21. Empty case of solution 45. Rinse L lens
22. Replace R case lid 46. Put L lens in case
23. Replace L case lid 47. Fill L case with solution
24. Replace lid on bottle 48. Close L lid
49. Replace bottle lid

Arguably, each of the 49 steps is critical and poses a unique risk when missed or done incorrectly, but some are more critical compared to others. The existence of “no-rub” multipurpose solutions implies that steps 35 and 44 can be occasionally overlooked. Unfortunately, many patients take this as an instruction rather than an option, with potentially dangerous consequences (Rosenthal et al, 2003, 2004). Because the “no-rub” option assumes that the rest of the routine is carefully followed, missing steps 21, 36, and 45, for instance, can push a system to the brink (Rosenthal et al, 2003, 2004; Hall and Jones, 2010; Szczotka-Flynn et al, 2010). Overlooking step 26 increases the risk of microbial infection, while missing steps 29 and 48 risks Acanthamoeba infection (Anger and Lally, 2008).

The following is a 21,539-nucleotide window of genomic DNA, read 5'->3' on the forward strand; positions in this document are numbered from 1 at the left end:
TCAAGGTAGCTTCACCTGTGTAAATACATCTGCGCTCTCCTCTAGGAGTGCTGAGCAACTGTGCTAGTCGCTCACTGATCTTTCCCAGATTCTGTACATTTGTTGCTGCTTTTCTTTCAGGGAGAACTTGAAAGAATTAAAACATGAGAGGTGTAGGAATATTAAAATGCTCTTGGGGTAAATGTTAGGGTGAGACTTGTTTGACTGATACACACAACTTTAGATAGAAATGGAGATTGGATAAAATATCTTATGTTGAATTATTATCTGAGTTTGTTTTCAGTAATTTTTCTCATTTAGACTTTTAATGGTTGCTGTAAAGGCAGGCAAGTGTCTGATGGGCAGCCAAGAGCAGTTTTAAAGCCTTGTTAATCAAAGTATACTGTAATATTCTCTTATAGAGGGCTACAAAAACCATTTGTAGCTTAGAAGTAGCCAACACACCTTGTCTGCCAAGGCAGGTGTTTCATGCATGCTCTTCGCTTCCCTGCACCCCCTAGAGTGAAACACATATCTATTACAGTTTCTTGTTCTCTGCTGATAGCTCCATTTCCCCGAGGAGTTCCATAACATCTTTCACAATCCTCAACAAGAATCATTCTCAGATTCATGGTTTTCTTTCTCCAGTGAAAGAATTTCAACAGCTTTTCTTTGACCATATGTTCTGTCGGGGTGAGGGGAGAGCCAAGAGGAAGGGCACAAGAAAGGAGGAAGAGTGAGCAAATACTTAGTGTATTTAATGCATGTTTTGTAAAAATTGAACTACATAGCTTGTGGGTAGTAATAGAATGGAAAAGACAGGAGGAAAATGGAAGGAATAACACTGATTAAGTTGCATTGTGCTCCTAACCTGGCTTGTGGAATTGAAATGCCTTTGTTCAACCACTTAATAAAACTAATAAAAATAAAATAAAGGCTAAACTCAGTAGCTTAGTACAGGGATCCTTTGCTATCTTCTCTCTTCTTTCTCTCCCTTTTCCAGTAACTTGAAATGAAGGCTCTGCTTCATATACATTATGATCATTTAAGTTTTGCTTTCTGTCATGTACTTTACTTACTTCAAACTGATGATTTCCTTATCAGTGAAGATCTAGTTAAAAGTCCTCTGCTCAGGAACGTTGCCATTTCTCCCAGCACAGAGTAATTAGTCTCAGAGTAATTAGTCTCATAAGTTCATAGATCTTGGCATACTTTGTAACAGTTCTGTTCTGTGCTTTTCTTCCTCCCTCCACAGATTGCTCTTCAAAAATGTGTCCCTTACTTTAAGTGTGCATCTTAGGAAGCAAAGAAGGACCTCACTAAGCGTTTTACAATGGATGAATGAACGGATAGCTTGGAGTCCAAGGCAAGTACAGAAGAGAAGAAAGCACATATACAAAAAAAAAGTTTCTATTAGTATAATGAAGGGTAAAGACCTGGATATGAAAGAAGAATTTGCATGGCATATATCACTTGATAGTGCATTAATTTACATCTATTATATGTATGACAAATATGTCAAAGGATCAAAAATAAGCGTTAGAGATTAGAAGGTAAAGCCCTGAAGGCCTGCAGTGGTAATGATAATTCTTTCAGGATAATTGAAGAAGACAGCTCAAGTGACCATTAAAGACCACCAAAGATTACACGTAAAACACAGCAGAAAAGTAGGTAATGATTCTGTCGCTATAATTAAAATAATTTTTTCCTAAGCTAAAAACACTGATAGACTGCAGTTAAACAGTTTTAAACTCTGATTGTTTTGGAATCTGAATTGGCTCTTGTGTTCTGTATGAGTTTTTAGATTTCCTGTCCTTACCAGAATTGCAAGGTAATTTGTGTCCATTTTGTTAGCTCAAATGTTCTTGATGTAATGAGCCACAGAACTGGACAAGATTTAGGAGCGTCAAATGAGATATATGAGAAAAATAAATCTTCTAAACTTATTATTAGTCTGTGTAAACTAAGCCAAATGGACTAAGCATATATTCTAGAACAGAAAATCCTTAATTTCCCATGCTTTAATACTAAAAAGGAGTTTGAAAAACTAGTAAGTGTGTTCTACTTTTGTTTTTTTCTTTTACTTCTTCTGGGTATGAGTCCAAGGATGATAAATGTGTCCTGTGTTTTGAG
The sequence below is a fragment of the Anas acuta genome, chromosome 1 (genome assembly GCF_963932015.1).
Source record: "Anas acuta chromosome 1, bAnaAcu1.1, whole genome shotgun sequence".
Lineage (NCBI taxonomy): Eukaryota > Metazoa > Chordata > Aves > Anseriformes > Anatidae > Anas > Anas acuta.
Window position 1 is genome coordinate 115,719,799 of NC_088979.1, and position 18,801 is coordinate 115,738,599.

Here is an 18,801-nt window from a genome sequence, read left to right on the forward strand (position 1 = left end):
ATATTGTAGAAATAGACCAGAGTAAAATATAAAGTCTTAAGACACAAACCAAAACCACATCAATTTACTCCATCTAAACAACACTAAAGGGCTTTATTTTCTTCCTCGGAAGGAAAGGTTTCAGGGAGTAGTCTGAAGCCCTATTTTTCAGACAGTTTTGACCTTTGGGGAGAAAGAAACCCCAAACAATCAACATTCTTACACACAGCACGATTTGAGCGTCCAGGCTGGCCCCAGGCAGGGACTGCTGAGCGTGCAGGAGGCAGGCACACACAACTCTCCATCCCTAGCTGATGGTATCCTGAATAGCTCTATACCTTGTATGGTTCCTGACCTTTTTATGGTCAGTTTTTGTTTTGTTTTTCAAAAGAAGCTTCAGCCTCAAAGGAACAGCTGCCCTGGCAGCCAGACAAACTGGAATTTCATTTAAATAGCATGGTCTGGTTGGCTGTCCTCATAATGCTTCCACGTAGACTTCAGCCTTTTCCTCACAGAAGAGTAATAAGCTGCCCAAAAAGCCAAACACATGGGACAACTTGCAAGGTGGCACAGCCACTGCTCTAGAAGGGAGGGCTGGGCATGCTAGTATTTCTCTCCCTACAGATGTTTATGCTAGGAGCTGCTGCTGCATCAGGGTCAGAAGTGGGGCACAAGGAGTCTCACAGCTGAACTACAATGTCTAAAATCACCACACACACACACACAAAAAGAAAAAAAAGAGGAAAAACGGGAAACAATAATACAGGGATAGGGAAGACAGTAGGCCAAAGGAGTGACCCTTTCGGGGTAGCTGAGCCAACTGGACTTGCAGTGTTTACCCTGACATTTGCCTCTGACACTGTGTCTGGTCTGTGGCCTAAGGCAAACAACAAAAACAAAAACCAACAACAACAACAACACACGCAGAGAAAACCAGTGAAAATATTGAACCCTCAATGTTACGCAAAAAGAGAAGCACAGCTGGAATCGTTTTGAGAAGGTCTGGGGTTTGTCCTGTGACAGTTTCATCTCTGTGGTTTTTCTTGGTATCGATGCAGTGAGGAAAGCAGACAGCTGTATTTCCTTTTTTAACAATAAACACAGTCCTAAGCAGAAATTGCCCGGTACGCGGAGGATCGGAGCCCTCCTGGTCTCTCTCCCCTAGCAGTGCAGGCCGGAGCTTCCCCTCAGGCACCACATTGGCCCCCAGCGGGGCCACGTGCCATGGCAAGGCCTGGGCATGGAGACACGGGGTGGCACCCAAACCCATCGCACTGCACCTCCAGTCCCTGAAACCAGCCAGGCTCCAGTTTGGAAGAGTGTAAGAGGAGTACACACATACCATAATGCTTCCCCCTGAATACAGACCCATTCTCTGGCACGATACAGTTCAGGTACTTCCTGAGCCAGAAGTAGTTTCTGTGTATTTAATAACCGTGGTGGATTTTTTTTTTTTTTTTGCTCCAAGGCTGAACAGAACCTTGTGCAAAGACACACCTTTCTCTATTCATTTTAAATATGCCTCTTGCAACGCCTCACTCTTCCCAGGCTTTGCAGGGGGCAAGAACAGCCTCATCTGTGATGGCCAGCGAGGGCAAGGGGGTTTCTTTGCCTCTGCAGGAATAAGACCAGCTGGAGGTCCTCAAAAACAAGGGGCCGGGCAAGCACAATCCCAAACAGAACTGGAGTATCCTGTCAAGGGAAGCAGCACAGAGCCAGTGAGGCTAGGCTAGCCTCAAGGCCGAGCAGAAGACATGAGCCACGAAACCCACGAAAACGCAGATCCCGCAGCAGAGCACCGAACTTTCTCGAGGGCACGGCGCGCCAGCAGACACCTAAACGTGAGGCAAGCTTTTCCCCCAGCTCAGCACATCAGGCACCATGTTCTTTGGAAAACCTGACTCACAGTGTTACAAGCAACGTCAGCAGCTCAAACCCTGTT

In recent years, the precarious nature of effective disinfection, coupled with human nature and its short-comings, has resulted in cases of serious complications. Thus, care products should not only disinfect, but do so under adverse conditions. Rosenthal et al (2003, 2004) showed that noncompliance with various steps can reduce a system's disinfection efficacy. The bactericidal activity of one PHMB-based solution, for instance, was undetectable after three days of lens storage. Efficacy with some products was inadequate when dirt was introduced to the case. Interestingly, eliminating the rinse step was more problematic compared to eliminating the rub step because the rinse step was 10 times more effective at removing microbes.